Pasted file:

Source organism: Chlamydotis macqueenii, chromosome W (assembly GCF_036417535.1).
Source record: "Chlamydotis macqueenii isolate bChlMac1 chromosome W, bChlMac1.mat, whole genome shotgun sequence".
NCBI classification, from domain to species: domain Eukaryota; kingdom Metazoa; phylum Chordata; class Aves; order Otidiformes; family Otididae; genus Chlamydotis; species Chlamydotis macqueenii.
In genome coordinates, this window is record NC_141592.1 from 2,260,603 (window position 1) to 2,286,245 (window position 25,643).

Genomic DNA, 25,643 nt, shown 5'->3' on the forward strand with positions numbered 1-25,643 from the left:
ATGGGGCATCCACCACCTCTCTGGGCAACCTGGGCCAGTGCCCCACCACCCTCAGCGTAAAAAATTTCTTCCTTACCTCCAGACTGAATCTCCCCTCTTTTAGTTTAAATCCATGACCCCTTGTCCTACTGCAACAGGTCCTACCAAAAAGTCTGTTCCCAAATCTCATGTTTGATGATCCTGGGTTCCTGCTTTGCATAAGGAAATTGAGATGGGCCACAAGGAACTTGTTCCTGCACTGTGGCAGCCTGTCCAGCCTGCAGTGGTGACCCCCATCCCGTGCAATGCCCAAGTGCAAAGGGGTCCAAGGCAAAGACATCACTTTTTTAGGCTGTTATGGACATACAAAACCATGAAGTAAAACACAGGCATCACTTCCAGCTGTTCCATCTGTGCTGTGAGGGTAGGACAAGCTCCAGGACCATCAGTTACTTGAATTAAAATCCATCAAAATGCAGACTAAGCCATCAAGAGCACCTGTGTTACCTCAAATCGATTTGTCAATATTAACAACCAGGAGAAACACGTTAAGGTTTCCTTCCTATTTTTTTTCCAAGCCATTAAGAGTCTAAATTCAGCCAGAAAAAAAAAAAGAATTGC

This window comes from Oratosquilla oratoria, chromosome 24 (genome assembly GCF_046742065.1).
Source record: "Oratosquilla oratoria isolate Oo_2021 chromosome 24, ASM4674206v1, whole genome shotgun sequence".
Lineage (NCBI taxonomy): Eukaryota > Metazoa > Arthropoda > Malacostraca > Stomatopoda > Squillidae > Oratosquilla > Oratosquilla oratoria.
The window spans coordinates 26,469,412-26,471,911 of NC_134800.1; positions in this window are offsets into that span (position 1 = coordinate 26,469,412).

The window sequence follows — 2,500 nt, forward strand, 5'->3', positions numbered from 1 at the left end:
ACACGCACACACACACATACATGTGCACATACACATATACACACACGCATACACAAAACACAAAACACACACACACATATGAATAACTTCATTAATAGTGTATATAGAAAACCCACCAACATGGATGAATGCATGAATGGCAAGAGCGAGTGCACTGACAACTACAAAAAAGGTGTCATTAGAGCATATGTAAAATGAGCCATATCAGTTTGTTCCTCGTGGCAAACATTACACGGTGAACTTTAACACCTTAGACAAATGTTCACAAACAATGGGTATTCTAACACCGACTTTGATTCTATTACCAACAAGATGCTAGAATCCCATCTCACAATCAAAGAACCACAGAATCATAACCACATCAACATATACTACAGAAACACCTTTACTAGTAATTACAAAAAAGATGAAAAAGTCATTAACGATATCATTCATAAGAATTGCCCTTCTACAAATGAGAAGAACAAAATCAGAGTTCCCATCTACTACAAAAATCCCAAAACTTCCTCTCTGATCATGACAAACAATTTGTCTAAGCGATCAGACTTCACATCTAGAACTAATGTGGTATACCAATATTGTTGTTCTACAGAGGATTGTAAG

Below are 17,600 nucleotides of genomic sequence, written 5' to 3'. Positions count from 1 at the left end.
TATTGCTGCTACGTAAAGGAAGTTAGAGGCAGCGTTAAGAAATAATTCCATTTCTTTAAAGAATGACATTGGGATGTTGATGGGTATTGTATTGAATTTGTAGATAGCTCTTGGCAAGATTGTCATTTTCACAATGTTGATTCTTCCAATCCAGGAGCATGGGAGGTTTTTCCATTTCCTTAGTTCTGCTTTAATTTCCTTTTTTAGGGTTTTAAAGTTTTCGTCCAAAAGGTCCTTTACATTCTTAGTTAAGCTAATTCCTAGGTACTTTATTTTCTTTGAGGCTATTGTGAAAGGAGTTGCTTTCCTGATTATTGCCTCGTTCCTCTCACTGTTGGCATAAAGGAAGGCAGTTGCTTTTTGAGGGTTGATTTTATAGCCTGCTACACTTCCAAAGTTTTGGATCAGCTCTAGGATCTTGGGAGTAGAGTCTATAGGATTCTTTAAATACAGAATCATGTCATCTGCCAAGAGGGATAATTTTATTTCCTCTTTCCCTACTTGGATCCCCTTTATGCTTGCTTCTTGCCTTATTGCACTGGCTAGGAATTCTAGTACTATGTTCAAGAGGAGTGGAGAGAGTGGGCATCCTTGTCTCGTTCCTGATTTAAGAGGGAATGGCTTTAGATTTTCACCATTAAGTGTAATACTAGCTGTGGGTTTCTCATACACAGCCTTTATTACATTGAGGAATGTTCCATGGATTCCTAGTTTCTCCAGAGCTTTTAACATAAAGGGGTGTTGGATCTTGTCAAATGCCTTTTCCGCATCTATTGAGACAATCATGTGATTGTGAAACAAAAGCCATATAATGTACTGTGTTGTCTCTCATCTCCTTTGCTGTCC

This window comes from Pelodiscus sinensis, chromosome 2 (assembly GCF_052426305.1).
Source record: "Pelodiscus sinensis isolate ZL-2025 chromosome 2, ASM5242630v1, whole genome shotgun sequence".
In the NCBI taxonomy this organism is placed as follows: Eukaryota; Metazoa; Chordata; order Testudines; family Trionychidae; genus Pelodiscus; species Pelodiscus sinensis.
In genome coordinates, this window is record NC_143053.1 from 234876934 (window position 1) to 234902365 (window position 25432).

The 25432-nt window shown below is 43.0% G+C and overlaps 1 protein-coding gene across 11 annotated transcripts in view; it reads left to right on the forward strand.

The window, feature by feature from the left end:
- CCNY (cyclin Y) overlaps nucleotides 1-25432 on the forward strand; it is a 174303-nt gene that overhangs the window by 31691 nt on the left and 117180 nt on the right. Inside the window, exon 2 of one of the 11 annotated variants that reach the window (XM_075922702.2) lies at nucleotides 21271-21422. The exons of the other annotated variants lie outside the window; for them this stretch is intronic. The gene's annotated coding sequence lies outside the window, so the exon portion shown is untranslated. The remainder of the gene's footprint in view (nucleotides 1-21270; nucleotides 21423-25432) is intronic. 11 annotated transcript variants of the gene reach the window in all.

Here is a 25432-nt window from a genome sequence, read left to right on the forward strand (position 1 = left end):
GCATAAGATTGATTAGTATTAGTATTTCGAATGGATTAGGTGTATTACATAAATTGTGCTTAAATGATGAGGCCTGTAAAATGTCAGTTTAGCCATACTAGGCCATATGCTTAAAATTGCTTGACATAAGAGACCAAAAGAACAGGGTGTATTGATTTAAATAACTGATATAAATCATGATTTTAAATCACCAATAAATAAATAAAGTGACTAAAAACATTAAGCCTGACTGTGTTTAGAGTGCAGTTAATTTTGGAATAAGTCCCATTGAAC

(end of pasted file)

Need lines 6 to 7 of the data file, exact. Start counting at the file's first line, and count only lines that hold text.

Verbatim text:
ATGGGGCATCCACCACCTCTCTGGGCAACCTGGGCCAGTGCCCCACCACCCTCAGCGTAAAAAATTTCTTCCTTACCTCCAGACTGAATCTCCCCTCTTTTAGTTTAAATCCATGACCCCTTGTCCTACTGCAACAGGTCCTACCAAAAAGTCTGTTCCCAAATCTCATGTTTGATGATCCTGGGTTCCTGCTTTGCATAAGGAAATTGAGATGGGCCACAAGGAACTTGTTCCTGCACTGTGGCAGCCTGTCCAGCCTGCAGTGGTGACCCCCATCCCGTGCAATGCCCAAGTGCAAAGGGGTCCAAGGCAAAGACATCACTTTTTTAGGCTGTTATGGACATACAAAACCATGAAGTAAAACACAGGCATCACTTCCAGCTGTTCCATCTGTGCTGTGAGGGTAGGACAAGCTCCAGGACCATCAGTTACTTGAATTAAAATCCATCAAAATGCAGACTAAGCCATCAAGAGCACCTGTGTTACCTCAAATCGATTTGTCAATATTAACAACCAGGAGAAACACGTTAAGGTTTCCTTCCTATTTTTTTTCCAAGCCATTAAGAGTCTAAATTCAGCCAGAAAAAAAAAAAGAATTGC

This window comes from Oratosquilla oratoria, chromosome 24 (genome assembly GCF_046742065.1).